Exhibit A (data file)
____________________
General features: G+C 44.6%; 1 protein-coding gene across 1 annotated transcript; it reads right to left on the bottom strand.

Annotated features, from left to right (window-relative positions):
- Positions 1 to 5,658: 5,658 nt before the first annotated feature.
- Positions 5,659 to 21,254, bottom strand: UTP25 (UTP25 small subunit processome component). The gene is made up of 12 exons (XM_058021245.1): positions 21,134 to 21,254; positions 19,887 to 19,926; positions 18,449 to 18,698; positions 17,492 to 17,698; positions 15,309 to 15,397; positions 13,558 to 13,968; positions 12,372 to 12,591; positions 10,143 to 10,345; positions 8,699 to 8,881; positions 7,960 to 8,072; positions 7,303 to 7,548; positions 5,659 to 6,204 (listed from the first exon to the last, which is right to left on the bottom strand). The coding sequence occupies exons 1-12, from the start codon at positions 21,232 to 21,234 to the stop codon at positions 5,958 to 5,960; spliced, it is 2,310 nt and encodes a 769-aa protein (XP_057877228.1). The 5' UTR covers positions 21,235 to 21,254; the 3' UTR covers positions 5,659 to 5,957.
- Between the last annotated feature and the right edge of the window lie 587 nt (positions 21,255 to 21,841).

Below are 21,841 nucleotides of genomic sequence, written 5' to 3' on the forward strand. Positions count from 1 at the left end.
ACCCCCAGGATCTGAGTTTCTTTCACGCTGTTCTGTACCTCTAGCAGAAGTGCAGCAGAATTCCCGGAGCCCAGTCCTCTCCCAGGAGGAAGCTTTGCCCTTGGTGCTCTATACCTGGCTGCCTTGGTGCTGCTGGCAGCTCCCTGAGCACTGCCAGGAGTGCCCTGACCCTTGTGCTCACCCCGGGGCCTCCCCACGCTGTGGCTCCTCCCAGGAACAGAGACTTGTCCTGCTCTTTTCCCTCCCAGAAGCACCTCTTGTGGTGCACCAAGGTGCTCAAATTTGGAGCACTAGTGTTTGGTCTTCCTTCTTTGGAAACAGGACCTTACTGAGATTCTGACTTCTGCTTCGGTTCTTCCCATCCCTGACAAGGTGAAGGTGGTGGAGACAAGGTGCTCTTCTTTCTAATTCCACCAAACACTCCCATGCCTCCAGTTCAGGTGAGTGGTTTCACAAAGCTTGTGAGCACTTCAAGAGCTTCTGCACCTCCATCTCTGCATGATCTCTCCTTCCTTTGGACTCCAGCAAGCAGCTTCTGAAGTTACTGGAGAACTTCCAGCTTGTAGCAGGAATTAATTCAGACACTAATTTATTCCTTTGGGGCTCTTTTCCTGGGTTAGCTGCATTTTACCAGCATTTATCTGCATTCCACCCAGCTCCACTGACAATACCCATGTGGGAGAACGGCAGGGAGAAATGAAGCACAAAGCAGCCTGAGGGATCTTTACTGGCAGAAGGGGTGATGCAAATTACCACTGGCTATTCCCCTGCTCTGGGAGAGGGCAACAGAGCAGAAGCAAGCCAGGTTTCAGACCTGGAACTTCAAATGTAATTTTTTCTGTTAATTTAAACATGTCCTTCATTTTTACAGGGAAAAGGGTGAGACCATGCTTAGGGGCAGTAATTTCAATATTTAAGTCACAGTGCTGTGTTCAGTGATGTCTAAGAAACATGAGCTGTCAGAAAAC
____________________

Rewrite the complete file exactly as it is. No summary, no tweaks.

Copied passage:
General features: G+C 44.6%; 1 protein-coding gene across 1 annotated transcript; it reads right to left on the bottom strand.

Annotated features, from left to right (window-relative positions):
- Positions 1 to 5,658: 5,658 nt before the first annotated feature.
- Positions 5,659 to 21,254, bottom strand: UTP25 (UTP25 small subunit processome component). The gene is made up of 12 exons (XM_058021245.1): positions 21,134 to 21,254; positions 19,887 to 19,926; positions 18,449 to 18,698; positions 17,492 to 17,698; positions 15,309 to 15,397; positions 13,558 to 13,968; positions 12,372 to 12,591; positions 10,143 to 10,345; positions 8,699 to 8,881; positions 7,960 to 8,072; positions 7,303 to 7,548; positions 5,659 to 6,204 (listed from the first exon to the last, which is right to left on the bottom strand). The coding sequence occupies exons 1-12, from the start codon at positions 21,232 to 21,234 to the stop codon at positions 5,958 to 5,960; spliced, it is 2,310 nt and encodes a 769-aa protein (XP_057877228.1). The 5' UTR covers positions 21,235 to 21,254; the 3' UTR covers positions 5,659 to 5,957.
- Between the last annotated feature and the right edge of the window lie 587 nt (positions 21,255 to 21,841).

Below are 21,841 nucleotides of genomic sequence, written 5' to 3' on the forward strand. Positions count from 1 at the left end.
ACCCCCAGGATCTGAGTTTCTTTCACGCTGTTCTGTACCTCTAGCAGAAGTGCAGCAGAATTCCCGGAGCCCAGTCCTCTCCCAGGAGGAAGCTTTGCCCTTGGTGCTCTATACCTGGCTGCCTTGGTGCTGCTGGCAGCTCCCTGAGCACTGCCAGGAGTGCCCTGACCCTTGTGCTCACCCCGGGGCCTCCCCACGCTGTGGCTCCTCCCAGGAACAGAGACTTGTCCTGCTCTTTTCCCTCCCAGAAGCACCTCTTGTGGTGCACCAAGGTGCTCAAATTTGGAGCACTAGTGTTTGGTCTTCCTTCTTTGGAAACAGGACCTTACTGAGATTCTGACTTCTGCTTCGGTTCTTCCCATCCCTGACAAGGTGAAGGTGGTGGAGACAAGGTGCTCTTCTTTCTAATTCCACCAAACACTCCCATGCCTCCAGTTCAGGTGAGTGGTTTCACAAAGCTTGTGAGCACTTCAAGAGCTTCTGCACCTCCATCTCTGCATGATCTCTCCTTCCTTTGGACTCCAGCAAGCAGCTTCTGAAGTTACTGGAGAACTTCCAGCTTGTAGCAGGAATTAATTCAGACACTAATTTATTCCTTTGGGGCTCTTTTCCTGGGTTAGCTGCATTTTACCAGCATTTATCTGCATTCCACCCAGCTCCACTGACAATACCCATGTGGGAGAACGGCAGGGAGAAATGAAGCACAAAGCAGCCTGAGGGATCTTTACTGGCAGAAGGGGTGATGCAAATTACCACTGGCTATTCCCCTGCTCTGGGAGAGGGCAACAGAGCAGAAGCAAGCCAGGTTTCAGACCTGGAACTTCAAATGTAATTTTTTCTGTTAATTTAAACATGTCCTTCATTTTTACAGGGAAAAGGGTGAGACCATGCTTAGGGGCAGTAATTTCAATATTTAAGTCACAGTGCTGTGTTCAGTGATGTCTAAGAAACATGAGCTGTCAGAAAAC